A British man who got so wasted and unruly on a WestJet flight that the plane was forced to turn around and land in Calgary has been ordered by a judge to pay for the fuel the plane was forced to dump in order to land safely.
That amount of fuel dropped? Oh, just the hefty sum of $21,260.68.
According to the CBC, on January 4, David Stephen Young, a 44-year-old man from the UK, had himself six drinks in the airport bar, boarded himself a plane headed to London and proceeded to get straight up unruly.
According to reports, the amount Young had put back affected his bladder, as it does, and he got up to go to the washroom when the plane was trying to take off and he was told to sit down, which he did. However, his obedience didn’t last for long and he soon attempted to force his way to the washroom again. Young apparently got into it with the flight crew and the passengers that surrounded him to such a degree that people started to worry.
After an hour in the air, Young wasn’t showing any signs of slowing down and, as the agreed statement of facts read, his actions left the flight crew “shaken and threatened by the Accused's behaviour (being verbally aggressive, swearing, shouting, fists clenched) enough so that the flight crew made the decision to turn the aircraft around to fly back into the YYC Calgary International Airport.”
There was a hiccup though—the plane was stocked with enough fuel to make a trip from western Canada across the Atlantic, meaning they had to jettison some of that in order to land safely. In total, they were forced to drop the fuel, fly in a circle for 45 minutes and, even with that, they were still over the maximum amount for landing when they touched down.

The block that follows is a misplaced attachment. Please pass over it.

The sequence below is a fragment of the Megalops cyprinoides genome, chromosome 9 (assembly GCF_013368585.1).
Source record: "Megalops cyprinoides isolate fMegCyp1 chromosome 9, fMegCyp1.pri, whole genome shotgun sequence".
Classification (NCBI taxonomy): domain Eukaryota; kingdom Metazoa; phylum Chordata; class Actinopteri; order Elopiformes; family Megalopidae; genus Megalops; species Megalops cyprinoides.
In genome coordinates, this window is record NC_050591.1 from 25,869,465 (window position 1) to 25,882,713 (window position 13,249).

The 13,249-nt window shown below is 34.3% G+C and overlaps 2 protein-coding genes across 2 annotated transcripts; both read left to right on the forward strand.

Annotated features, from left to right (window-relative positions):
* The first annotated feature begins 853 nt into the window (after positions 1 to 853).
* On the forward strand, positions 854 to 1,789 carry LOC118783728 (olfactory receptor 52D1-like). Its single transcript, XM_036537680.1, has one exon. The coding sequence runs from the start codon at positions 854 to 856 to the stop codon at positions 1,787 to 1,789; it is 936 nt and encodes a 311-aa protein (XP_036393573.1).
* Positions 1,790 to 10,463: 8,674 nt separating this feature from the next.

Despite the excess fuel, the plane landed safely and Young was escorted off the plane but still carried on not playing nicely. According to the agreed statement of facts, Young decided to pull from the playbook of an angry child and make his body hard to move.
“The Accused insisted that he be wheeled on a wheelchair to the [Canada Border Services Agency] Hall, officers fetched a wheelchair to accommodate his resistance,” reads the agreed statement of facts. “When the Accused was told to get up and sit on the wheelchair, he resisted by planking his body rigid to prevent being seated onto the wheelchair, or actively sliding out of the chair, making it impossible to transport him to the CBSA Hall using the wheelchair."
Eventually, though the officers were able to move Young and he was charged under the Aeronautics Act and the Criminal Code and spent seven days in the Calgary remand centre.
Young seemingly regrets his actions—he said he was a recovering alcoholic who relapsed after 18 months in the airport after being depressed by the death of a family member—and promptly plead guilty to the charge against him. The prosecutor in the case had originally asked for the judge for $60,000 in restitution to WestJet but the judge said he didn’t want to ruin Young.
So, finding a compromise, Judge Brian Stevenson decided that he would just pay money for the jettisoned fueled—in total, when one takes into account passenger compensation, Young’s actions cost WestJet around $200,000.
This story has been updated to include quotes from the agreed statement of facts.
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This article originally appeared on VICE CA.